- 371 -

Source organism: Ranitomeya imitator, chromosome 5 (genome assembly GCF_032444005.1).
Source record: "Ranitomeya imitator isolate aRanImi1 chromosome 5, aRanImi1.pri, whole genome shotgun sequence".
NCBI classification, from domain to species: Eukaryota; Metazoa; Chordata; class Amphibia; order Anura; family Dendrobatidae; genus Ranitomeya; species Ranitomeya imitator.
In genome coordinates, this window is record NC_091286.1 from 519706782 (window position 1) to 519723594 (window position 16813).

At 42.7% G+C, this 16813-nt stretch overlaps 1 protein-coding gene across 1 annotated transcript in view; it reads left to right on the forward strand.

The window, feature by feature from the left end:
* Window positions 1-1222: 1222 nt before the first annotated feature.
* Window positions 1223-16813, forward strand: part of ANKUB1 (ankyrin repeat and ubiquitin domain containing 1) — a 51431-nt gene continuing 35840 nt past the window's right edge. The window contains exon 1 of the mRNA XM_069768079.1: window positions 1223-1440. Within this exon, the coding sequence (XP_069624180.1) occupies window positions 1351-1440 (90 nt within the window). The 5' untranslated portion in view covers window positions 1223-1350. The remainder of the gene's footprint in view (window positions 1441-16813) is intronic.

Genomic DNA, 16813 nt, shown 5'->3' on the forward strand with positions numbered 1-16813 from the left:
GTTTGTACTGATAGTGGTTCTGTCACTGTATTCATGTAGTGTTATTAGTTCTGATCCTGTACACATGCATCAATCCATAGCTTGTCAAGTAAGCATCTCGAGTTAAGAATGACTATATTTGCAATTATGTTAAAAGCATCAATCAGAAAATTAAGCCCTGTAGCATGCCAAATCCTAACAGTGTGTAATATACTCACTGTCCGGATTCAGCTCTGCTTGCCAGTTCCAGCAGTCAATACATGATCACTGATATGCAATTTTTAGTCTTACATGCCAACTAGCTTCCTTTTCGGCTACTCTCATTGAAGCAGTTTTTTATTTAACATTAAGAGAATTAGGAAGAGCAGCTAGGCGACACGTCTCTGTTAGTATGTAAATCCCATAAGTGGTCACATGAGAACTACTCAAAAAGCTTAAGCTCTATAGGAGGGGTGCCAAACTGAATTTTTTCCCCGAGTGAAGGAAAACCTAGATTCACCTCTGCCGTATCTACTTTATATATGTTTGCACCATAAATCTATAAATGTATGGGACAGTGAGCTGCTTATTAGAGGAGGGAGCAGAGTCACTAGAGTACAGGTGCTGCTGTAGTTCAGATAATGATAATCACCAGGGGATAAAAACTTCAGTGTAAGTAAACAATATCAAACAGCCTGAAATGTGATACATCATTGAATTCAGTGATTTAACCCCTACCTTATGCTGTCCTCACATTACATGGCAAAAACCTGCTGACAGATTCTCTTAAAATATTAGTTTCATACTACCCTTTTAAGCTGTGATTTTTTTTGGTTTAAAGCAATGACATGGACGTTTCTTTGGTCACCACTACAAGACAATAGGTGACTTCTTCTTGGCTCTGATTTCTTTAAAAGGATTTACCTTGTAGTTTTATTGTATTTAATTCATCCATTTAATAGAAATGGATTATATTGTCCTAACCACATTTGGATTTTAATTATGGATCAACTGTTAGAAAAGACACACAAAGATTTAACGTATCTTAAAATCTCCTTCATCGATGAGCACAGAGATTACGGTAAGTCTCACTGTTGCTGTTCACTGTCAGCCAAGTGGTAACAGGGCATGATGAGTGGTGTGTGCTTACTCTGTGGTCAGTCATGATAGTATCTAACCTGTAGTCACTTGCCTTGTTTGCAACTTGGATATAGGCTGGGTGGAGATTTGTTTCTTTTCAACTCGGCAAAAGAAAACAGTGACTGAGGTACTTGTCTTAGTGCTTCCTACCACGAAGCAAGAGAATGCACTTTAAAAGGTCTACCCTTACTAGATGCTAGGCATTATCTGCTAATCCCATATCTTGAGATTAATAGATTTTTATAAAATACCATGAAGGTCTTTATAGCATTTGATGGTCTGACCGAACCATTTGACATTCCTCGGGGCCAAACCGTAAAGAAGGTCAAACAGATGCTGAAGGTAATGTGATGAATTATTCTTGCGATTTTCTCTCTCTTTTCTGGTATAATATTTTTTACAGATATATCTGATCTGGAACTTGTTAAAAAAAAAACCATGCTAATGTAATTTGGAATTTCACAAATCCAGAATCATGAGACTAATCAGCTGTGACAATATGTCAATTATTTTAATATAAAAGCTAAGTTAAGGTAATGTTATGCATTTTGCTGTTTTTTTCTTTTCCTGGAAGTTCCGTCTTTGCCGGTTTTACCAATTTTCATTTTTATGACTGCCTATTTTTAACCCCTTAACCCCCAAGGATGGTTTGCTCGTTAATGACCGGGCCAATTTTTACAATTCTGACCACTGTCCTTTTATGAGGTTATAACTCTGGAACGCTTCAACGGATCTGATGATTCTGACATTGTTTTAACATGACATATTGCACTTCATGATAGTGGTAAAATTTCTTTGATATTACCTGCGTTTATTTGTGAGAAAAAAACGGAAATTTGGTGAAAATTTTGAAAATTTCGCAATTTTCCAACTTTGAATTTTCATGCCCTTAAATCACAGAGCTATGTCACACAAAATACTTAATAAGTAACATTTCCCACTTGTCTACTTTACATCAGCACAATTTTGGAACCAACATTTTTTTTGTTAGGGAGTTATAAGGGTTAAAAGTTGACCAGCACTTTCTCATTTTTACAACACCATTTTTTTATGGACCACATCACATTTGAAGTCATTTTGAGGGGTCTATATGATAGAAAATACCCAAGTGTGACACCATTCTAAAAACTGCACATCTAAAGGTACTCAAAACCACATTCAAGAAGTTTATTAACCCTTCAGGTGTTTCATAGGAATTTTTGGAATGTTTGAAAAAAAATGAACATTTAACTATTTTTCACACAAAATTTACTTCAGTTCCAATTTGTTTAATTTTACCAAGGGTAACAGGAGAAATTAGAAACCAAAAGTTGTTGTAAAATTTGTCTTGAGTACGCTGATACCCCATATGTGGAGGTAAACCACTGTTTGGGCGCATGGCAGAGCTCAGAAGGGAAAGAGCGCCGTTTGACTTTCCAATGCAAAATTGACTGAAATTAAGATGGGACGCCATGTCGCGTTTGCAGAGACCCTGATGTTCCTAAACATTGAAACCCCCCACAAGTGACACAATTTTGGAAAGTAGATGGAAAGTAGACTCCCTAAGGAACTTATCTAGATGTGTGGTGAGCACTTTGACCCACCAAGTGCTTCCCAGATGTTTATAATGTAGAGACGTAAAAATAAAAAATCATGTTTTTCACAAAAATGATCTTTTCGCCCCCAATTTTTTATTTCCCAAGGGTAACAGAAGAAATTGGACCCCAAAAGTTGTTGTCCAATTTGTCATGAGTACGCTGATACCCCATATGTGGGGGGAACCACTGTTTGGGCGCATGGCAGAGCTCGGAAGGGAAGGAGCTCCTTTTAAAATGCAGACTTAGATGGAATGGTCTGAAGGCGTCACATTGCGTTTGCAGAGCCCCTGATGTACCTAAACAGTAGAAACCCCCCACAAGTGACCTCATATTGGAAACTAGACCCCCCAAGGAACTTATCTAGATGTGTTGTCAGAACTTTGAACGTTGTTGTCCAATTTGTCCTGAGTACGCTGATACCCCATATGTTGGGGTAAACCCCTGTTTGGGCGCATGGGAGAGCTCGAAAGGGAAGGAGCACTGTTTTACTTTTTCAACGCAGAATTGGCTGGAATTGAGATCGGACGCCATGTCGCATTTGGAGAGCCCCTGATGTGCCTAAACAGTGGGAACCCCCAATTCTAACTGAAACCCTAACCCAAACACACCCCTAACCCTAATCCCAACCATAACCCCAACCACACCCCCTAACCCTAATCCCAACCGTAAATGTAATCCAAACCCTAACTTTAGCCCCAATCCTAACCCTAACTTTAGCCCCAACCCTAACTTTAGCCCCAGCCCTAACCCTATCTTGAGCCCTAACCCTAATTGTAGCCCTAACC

surgery. In: Savitz MH, Chiu JC, Yeung AD (eds), The practice of minimally invasive spinal technique. Richmond, VA: AAMISMS Education, LLC; pp 1-12, 2000. 14. Chiu JC. The decade of evolving minimally invasive spinal surgery (MISS) and technological considerations. Internet J of Min Invasive Spinal Technology 2008;2(3). 15. Liu BJ, Law YY, Documet J, et al. Image-assisted knowledge discovery and decision support in radiation therapy planning. Computerized Medical Imaging and Graphics 2007;31(4-5): 311-21. 16. Hijikata S. Percutaneous nucleotomy: A new concept technique and 12 years' experience. Clin Orthop 1989;238:9-23. 17. Ascher PW, Choy, D. Application of the laser in neurosurgery. Laser Surg Med 1986;2:91-7. 18. Kambin P, Saliffer PL. Percutaneous lumbar discectomy: reviewing 100 patients and current practice. Clin Orthop 1989;238:24-34. 19. Schreiber A, Suezawa Y, Leu HJ. Does percutaneous nucleotomy with discoscopy replace conventional discectomy? Eight years of experience and results in treatment of herniated lumbar disc. Clin Orthop 1989;238:35-42. 20. Chiu J. Endoscopic assisted lumbar microdecompressive spinal surgery with a new smart endoscopic system. In: Szabo Z, Coburg AJ, Savalgi R, et al. (eds), Surgical Technology International, XV ed. San Francisco: Universal Medical Press; pp 265-75, 2006. 21. Destandau J. Endoscopically assisted microdiscectomy. In: Savitz MH, Chiu JC, Yeung AD (eds), The practice of minimally invasive spinal technique. Richmond, VA: AAMISMS Education, LLC; pp 187-92, 2000. 22. Chiu J. Evolving transforaminal endoscopic microdecompression for herniated lumbar discs and spinal stenosis. In: Szabo Z, Coburg AJ, Savalgi R, et al. (eds), Surgical Technology International, XIII ed. San Francisco: Universal Medical Press; pp 276-86, 2004. 23. Chiu J. Endoscopic lumbar foraminoplasty. In: Kim D, Fessler R, Regan J (eds), Endoscopic spine surgery and instrumentation. New York: Thieme Medical Publisher; Chapter 19, pp 212-29, 2004. 24. Chiu J, Clifford T, Princenthal R. The new frontier of minimally invasive spine surgery through computer assisted technology. In: Lemke HU, Vannier MN, Invamura RD (eds), Computer-assisted radiology and surgery, CARS 2002. Berlin: Springer-Verlag; pp 233-7, 2002. 25. Chiu J, Clifford T. Microdecompressive percutaneous discectomy: Spinal discectomy with new laser thermodiskoplasty for nonextruded herniated nucleus pulposus. Surg Tech Int 1999;VIII:343-51. 26. Chiu J, Stechison M. Percutaneous vertebral augmentation and reconstruction with an intervertebral mesh and morecelized bone graft. In: Szabo Z, Coburg AJ, Savalgi R, et al. (eds), Surgical Technology International, XIV ed. San Francisco: Universal Medical Press; pp 287-96, 2005.